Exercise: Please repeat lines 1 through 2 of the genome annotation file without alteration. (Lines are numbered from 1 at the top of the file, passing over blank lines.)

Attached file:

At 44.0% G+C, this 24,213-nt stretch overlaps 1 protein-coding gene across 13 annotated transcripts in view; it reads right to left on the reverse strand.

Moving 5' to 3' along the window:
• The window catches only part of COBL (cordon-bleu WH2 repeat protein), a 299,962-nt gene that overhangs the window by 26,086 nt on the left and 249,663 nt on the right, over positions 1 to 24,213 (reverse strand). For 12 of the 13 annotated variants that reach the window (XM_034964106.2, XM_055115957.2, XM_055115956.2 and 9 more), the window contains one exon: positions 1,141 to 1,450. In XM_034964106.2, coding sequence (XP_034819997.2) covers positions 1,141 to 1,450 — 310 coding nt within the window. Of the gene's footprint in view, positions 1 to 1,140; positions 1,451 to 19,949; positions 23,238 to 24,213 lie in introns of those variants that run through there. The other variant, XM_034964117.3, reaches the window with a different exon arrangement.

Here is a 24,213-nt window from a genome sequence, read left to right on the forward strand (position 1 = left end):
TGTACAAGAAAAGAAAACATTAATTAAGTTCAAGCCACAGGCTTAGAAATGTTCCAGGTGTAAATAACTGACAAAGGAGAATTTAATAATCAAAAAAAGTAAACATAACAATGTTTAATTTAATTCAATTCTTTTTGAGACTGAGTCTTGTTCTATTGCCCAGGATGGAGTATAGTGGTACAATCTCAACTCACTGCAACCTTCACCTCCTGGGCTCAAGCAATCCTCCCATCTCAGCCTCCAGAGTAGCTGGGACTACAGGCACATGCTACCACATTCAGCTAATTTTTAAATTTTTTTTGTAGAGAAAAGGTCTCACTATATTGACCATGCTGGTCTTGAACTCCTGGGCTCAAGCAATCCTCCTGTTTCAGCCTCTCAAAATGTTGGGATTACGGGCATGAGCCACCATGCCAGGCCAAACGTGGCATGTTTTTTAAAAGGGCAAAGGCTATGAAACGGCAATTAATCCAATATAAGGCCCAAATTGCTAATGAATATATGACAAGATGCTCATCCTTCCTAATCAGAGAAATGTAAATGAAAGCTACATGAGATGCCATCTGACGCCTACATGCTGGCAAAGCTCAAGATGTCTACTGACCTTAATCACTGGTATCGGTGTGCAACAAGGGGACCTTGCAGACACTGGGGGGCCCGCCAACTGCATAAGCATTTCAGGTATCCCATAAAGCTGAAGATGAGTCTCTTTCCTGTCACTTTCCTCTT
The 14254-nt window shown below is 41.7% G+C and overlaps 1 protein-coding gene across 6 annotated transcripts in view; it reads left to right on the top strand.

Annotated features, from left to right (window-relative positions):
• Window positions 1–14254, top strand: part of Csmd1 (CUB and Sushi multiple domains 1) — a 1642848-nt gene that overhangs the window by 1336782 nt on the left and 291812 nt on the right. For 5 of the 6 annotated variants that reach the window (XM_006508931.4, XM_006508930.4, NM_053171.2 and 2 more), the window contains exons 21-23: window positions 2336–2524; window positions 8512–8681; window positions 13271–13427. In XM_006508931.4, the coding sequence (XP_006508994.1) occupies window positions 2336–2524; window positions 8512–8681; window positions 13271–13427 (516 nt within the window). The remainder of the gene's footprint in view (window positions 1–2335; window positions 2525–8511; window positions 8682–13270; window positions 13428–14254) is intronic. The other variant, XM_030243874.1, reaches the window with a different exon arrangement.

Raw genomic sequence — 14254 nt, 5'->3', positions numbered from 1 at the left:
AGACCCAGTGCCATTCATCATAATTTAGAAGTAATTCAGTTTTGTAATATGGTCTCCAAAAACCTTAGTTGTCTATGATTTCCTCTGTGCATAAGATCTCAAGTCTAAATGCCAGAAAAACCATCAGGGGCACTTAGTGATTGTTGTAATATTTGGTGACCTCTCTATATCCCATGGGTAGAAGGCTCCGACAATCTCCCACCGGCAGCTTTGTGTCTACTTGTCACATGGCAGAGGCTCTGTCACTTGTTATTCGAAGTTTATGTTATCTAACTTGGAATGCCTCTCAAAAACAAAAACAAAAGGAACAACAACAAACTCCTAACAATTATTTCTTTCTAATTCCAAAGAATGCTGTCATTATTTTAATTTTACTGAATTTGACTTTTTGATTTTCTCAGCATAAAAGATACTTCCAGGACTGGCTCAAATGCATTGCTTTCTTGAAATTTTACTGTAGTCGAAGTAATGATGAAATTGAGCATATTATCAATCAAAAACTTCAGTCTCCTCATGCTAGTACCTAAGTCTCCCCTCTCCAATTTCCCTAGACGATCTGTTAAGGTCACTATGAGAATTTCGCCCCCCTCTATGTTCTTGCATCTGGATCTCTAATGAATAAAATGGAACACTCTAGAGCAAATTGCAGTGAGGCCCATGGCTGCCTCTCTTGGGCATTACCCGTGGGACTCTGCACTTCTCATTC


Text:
At 44.0% G+C, this 24,213-nt stretch overlaps 1 protein-coding gene across 13 annotated transcripts in view; it reads right to left on the reverse strand.

Moving 5' to 3' along the window: